When we look for historical confirmation that Nazareth is the hometown of a god – …OMG! – no source confirms that the place even existed in the 1st century AD. What the devil is going on?!? The expression ‘Jesus of Nazareth’ is actually a bad translation of the original Greek ‘Jesous o Nazoraios’. More accurately, we should speak of ‘Jesus the Nazarene’ where Nazarene has a meaning quite unrelated to a place-name. What we do know is that ‘Nazarene’ (or ‘Nazorean’) was originally the name of an early Jewish-Christian sect – a faction, or off-shoot, of the Essenes. They had no particular relation to a city of Nazareth. The root of their name may have been ‘Truth’ or it may have been the Hebrew noun ‘netser’ (‘netzor’), meaning ‘branch’ or ‘flower.

• Nazareth is not mentioned even once in the entire Old Testament. The Book of Joshua (19.10,16) – in what it claims is the process of settlement by the tribe of Zebulon in the area – records twelve towns and six villages and yet omits any ‘Nazareth’ from its list.

• The Talmud, although it names 63 Galilean towns, knows nothing of Nazareth, nor does early rabbinic literature.

St Paul knows nothing of ‘Nazareth’. Rabbi Solly’s epistles (real and fake) mention Jesus 221 times, Nazareth not at all.

• No ancient historian or geographer mentions Nazareth. It is first noted at the beginning of the 4th century.

 

Photos of the Empty Streets Of Nazareth

Nazareth

Empty Streets Of Nazareth

Empty Streets Again of Nazareth

Empty Streets Again of Nazareth

Empty Streets Again of Nazareth

Empty Streets Again of Nazareth

Empty Streets Again of Nazareth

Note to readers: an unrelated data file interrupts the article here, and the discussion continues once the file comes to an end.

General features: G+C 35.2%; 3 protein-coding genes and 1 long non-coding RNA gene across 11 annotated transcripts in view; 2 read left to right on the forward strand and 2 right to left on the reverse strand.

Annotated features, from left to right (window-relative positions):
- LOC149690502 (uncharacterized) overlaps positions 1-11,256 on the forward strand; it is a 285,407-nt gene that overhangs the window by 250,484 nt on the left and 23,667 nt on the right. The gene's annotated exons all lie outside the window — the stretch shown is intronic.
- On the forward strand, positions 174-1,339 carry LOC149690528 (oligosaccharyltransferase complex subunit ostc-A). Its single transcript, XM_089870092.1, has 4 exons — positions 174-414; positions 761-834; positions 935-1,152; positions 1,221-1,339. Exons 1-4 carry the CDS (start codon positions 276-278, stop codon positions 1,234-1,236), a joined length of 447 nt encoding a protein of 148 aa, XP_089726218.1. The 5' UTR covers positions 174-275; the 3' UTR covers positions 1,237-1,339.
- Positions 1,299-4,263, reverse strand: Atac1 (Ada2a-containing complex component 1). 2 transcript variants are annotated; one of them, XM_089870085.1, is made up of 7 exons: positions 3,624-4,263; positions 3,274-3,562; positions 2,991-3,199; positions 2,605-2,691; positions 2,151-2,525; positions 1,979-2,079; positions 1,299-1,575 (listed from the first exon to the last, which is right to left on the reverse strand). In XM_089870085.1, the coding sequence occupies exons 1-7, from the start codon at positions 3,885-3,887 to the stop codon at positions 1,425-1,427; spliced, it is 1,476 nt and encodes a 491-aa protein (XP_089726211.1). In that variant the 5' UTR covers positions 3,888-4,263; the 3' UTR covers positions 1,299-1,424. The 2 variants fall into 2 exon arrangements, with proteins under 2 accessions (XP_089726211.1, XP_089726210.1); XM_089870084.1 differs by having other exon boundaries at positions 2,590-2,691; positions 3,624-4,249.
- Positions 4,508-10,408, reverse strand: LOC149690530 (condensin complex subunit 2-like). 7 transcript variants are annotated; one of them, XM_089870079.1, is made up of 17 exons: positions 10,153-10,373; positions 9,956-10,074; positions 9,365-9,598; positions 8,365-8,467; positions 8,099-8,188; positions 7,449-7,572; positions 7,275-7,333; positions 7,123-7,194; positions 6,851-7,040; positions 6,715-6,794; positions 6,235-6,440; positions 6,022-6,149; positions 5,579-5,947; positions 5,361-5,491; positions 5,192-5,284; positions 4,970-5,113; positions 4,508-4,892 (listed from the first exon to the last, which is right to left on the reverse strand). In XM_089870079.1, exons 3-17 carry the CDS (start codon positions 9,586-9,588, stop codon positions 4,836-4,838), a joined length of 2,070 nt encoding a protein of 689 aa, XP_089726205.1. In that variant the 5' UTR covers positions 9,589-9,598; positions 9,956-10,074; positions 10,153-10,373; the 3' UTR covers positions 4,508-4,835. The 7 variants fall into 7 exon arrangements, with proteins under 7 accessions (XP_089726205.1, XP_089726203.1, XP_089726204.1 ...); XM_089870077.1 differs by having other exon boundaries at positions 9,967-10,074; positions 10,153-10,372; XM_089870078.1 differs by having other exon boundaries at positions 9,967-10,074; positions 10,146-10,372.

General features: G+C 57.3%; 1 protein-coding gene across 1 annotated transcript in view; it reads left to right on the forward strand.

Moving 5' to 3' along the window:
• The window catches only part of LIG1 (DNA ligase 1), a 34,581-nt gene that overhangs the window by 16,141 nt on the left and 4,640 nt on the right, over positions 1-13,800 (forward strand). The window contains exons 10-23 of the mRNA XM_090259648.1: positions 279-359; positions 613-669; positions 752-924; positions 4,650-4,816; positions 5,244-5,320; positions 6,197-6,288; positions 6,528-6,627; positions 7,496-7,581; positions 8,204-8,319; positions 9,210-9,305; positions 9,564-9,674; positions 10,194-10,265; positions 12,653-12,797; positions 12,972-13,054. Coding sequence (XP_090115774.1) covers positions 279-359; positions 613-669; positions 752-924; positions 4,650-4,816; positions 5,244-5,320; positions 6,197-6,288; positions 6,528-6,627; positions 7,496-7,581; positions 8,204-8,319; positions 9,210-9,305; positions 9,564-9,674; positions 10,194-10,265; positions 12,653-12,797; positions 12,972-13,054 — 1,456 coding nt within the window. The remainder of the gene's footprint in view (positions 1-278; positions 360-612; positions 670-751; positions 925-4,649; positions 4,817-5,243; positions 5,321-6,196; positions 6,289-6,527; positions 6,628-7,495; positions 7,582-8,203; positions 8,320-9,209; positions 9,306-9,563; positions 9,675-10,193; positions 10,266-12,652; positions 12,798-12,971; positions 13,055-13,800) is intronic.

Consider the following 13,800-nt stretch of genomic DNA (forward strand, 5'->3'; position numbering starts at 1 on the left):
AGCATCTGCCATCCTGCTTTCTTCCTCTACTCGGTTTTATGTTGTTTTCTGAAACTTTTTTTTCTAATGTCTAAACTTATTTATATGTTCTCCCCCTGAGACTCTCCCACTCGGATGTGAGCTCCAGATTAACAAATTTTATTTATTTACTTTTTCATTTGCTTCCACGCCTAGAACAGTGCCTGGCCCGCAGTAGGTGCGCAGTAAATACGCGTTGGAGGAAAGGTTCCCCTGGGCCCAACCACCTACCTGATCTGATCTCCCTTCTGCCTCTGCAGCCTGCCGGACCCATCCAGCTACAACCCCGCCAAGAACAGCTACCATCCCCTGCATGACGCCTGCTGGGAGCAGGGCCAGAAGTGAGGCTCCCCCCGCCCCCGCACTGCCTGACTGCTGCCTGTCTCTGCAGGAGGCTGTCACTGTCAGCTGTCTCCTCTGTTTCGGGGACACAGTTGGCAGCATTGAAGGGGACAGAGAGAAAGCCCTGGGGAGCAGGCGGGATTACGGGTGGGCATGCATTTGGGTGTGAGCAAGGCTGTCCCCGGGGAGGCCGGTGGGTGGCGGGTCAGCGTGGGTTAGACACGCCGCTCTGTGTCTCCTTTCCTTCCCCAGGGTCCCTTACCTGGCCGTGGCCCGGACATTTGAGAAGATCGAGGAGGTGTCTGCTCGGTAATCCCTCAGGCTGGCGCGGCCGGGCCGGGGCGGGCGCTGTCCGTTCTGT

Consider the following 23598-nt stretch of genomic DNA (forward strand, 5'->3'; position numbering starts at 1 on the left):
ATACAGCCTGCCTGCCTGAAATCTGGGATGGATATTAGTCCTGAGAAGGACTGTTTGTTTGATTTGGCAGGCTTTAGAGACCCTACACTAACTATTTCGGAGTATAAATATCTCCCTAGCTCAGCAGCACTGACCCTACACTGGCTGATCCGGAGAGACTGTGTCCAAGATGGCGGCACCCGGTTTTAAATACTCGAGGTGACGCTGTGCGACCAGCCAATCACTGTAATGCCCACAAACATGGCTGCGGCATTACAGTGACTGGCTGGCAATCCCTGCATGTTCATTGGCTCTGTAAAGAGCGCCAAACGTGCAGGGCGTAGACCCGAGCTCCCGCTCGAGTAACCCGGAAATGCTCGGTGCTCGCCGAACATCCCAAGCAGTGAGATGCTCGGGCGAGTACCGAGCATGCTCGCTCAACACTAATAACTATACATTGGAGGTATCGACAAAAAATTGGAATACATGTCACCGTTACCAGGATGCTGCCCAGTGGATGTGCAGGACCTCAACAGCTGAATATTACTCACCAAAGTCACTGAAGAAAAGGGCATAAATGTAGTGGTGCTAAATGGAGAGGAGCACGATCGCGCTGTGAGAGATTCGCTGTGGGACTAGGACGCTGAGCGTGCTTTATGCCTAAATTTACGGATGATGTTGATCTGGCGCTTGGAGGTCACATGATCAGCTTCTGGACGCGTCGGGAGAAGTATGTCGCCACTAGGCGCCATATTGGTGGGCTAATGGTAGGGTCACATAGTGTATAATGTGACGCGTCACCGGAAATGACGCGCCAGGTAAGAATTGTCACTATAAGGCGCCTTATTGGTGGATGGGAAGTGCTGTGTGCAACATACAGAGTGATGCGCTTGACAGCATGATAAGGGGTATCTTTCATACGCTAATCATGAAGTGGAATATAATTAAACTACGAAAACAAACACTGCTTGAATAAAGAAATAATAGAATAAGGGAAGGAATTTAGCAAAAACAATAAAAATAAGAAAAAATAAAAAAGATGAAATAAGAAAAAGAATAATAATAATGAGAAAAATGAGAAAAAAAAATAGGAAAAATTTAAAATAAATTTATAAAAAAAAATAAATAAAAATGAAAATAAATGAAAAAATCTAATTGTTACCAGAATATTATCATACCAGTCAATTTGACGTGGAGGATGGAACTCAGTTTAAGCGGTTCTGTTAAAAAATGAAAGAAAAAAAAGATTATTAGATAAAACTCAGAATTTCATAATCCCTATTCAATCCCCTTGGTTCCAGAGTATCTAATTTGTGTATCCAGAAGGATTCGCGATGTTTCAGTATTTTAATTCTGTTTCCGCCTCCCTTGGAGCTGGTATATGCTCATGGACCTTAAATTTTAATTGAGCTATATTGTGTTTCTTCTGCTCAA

Empty Streets Again of Nazareth

Empty Streets Again of Nazareth

Empty Streets Again of Nazareth

Africa Blog Uncategorized

Crossing the Taba, Egypt to Eilat, Israel land Border on foot

August 27, 2016

Since the 2014 Taba bus bombing on a tourist coach, killing 4 – foreigners are crossing the EgyptIsrael border less and less

It took about 20 minutes to cross the border from Taba to Eilat and I didn’t pay anything and it was a breeze compared to the nightmare border crossing I did on Africa’s most corrupt border from Senegal to Mauritania.

How to cross the border from Taba to Eilat on foot

  1. Take the bus from Sharm or Dahab or Neweibaa to the Taba / Eilat border
  2. Pass security checks from Egyptian Officials (quick and easy but you might have to pay a fee)
  3. Get your exit stamp in the Egyptian Immigration office and leave the Taba office
  4. Walk to the Eilat border office
  5. Pass security checks (usually female officials)
  6. Enter the immigration office to scan your bags
  7. Fill out immigration forms to get your passport stamped
  8. Exit the Eilat immigration office